The IASB is proposing new regulations for the impairment of financial assets. This is a current issue that is examinable in Paper P2, Corporate Reporting.
Current regulation on the impairment of financial assets – the incurred loss approach
IAS 39, Financial Instruments: Recognition and Measurement (IAS 39), does not require financial assets classified at fair value through profit or loss (FVTP&L) and fair value through other comprehensive income (FVTOCI) to be subject to impairment reviews. Therefore impairment reviews are only required in respect of financial assets that are classified as amortised cost – for example, loans, debt securities and trade receivables. Please see 'Related links' for the articles that I have previously written explaining these terms and the basic principles of accounting for financial instruments.
IAS 39 states that a financial asset is impaired and impairment losses are incurred only if a loss event has occurred and this loss event had a reliably measurable impact on the future cash flows. This is often called the 'incurred loss' approach.
The incurred loss approach has the advantage of being fairly objective – there has to have been a past event – for example, an actual default or a breach of a debt covenant. This objectivity reduces the risk of profit smoothing by companies are they are unable to estimate anticipated future losses. However, the incurred loss model has attracted criticism because it can result in the overstatement of both assets and profits. Arguably the incurred loss approach was a contributory factor in the credit crunch.
Proposed regulation on the impairment of financial assets – the expected loss approach
The IASB has proposed a model where credit losses on financial assets are no longer recognised when incurred but rather, are recognised on the basis of expected credit losses. This is often called the 'expected loss' approach.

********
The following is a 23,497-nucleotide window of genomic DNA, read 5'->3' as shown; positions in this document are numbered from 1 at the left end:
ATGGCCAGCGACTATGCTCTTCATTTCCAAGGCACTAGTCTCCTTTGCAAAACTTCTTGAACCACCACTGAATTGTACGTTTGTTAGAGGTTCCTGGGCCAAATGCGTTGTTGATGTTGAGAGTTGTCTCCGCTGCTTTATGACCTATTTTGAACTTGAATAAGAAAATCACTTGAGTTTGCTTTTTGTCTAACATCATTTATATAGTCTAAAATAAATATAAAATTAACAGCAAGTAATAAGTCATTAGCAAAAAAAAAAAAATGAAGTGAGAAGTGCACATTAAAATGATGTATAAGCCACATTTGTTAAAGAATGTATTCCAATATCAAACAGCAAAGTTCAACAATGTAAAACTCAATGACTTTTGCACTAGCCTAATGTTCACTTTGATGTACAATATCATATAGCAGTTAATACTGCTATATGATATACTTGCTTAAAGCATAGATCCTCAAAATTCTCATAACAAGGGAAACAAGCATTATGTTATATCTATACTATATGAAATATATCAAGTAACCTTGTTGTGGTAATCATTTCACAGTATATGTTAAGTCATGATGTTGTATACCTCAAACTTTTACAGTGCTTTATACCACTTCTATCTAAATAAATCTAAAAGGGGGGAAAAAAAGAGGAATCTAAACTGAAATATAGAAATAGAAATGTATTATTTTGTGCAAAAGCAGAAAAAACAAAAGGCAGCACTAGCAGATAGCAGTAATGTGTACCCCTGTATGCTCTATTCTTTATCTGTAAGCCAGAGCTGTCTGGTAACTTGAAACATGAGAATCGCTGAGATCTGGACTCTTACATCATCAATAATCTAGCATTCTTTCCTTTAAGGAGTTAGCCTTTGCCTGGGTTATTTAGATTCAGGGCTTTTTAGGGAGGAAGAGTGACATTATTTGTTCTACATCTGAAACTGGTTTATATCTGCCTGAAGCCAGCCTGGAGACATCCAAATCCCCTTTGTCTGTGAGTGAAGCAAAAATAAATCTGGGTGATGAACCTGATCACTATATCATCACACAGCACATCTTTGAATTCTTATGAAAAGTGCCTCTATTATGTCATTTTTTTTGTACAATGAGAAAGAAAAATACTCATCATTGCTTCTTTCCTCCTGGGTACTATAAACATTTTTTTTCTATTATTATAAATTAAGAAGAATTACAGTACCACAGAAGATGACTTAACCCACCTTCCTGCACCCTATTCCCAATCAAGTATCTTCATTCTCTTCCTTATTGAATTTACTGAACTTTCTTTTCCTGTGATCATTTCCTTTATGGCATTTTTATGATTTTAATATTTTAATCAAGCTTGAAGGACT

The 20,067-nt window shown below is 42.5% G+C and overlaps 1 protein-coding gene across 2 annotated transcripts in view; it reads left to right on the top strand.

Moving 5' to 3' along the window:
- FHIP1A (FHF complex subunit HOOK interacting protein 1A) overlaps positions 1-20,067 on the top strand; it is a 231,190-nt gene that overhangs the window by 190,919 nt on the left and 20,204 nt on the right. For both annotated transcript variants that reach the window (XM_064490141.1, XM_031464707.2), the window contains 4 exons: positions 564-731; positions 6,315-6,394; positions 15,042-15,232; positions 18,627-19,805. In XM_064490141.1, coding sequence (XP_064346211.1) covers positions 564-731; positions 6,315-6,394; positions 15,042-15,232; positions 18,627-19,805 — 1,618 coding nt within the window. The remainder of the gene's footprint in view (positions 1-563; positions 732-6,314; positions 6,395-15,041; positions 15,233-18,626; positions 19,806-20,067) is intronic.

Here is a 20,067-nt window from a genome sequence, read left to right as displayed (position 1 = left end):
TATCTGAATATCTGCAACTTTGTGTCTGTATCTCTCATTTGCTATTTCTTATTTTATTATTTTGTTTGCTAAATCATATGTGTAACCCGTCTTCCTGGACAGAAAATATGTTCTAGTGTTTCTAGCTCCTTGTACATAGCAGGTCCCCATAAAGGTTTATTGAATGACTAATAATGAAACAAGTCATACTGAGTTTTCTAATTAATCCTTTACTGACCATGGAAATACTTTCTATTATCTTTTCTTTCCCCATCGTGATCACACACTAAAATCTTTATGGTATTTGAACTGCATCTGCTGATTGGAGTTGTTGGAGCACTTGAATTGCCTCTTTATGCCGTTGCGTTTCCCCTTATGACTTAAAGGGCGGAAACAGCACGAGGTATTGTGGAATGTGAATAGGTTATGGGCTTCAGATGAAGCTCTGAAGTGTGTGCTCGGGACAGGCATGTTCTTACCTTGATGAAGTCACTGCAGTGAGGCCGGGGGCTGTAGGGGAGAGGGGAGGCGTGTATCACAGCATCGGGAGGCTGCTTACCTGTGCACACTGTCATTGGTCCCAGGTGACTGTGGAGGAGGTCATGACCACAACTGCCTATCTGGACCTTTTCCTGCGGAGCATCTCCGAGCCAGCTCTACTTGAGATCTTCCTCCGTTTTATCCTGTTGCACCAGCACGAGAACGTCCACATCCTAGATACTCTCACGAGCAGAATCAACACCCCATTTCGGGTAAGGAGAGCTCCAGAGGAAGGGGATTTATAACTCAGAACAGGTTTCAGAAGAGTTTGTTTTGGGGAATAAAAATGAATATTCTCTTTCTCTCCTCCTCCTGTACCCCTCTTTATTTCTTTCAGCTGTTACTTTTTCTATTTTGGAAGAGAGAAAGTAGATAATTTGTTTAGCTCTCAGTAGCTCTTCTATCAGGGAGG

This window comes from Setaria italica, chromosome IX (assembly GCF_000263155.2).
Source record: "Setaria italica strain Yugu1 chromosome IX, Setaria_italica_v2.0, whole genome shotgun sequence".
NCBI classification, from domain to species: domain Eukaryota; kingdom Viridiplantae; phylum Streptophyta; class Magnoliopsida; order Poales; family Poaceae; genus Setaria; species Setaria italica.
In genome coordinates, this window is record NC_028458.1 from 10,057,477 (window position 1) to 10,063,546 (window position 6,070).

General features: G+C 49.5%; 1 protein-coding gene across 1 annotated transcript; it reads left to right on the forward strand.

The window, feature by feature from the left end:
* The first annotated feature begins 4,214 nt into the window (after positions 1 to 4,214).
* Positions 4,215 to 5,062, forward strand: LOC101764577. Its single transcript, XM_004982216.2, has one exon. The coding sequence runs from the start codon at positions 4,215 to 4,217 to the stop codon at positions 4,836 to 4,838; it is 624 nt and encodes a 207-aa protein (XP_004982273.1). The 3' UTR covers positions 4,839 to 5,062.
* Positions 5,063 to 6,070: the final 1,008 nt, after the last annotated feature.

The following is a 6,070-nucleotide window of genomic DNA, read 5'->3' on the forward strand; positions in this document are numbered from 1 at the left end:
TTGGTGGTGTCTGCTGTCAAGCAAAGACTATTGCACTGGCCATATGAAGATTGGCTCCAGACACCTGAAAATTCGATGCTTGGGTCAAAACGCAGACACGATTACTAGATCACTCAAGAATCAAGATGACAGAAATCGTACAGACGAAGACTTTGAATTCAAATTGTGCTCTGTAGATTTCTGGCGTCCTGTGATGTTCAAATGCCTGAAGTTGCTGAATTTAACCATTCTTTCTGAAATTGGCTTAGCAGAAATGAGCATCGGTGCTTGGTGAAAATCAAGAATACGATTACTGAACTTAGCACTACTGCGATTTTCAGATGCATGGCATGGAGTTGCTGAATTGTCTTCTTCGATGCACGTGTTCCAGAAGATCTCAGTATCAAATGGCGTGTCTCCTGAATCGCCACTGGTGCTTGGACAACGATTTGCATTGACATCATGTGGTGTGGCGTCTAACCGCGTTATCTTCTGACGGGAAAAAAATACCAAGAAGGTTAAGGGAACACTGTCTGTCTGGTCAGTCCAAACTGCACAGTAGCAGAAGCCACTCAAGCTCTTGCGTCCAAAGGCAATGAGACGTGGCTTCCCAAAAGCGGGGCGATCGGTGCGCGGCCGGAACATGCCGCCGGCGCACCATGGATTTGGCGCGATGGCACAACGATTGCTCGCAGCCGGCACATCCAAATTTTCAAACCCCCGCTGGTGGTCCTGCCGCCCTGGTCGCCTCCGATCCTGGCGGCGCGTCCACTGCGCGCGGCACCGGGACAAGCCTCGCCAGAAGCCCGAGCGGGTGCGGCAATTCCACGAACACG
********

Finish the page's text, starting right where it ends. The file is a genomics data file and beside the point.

The expected loss approach is likely to result in earlier recognition of credit losses, which includes not only losses that have already been incurred but also expected future losses. Arguably this method will be more prudent as both assets and profits will be reduced. It is however open to the criticism that allowing the judgment of what future losses might be incurred it will allow some companies to engage in profit smoothing.
Expected credit losses are defined as the expected shortfall in contractual cash flows. The estimation of expected credit losses should consider past events, current conditions and reasonable and supportable forecasts.
Example of the expected loss approach
The Bale company has a portfolio of $50,000 financial assets (debt instruments) that have two years to maturity and are correctly accounted for at amortised cost. Each asset has a coupon rate of 10% as well as an effective rate of 10%. No previous impairment loss has been recognised. At the year-end information has emerged that the sector in which the borrowers operate is experiencing tough economic conditions. It is now felt that a proportion of loans will default over the remaining loan period. After considering a range of possible outcomes, the overall rate of return from the portfolio is expected to be approximately 6% per annum for each of the next two years.
Calculate the expected credit losses on a life time basis.
The lender was expecting an annual return of $5,000 a year ($50,000 × 10%) but is now only expecting an annual return of $3,000 a year ($50,000 × 6%). There is therefore a shortfall – ie an expected credit loss shortfall of $2,000 per year. An allowance should be calculated at the present value of the shortfalls over the remaining life of the asset.
The discount rate used should be between the risk-free rate and the effective rate of the asset. In the absence of further information, the effective rate of 10% has been used in the calculations below: